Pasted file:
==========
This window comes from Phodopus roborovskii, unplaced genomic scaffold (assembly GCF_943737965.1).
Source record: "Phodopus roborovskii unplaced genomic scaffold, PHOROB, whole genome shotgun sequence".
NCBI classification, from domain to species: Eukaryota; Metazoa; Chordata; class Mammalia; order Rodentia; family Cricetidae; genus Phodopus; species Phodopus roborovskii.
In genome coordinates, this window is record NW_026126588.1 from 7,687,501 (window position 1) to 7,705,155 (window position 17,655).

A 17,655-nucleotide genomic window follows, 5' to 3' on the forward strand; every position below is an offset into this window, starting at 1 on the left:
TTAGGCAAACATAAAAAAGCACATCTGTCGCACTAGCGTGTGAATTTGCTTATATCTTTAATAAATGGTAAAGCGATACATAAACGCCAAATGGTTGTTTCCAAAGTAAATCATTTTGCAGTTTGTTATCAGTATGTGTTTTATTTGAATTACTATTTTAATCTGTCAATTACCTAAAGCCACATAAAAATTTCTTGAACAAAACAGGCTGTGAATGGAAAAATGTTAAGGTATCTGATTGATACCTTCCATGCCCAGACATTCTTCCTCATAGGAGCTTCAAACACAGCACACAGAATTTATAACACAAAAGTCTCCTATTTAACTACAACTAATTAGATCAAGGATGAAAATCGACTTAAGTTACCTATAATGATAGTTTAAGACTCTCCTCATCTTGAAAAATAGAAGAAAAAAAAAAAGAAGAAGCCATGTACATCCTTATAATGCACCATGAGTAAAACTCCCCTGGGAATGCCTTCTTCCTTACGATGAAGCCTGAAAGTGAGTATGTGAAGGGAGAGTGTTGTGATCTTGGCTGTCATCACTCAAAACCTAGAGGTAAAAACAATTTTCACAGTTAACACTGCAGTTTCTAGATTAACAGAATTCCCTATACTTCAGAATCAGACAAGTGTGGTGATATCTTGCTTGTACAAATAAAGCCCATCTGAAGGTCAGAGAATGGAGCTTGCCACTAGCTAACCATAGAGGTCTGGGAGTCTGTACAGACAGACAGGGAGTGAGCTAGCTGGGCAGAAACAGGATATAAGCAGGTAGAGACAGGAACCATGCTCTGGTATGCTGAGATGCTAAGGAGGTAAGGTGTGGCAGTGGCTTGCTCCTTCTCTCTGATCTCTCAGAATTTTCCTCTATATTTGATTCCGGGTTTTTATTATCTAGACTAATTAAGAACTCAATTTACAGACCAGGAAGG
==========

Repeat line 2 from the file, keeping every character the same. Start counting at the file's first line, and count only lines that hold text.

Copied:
Source record: "Phodopus roborovskii unplaced genomic scaffold, PHOROB, whole genome shotgun sequence".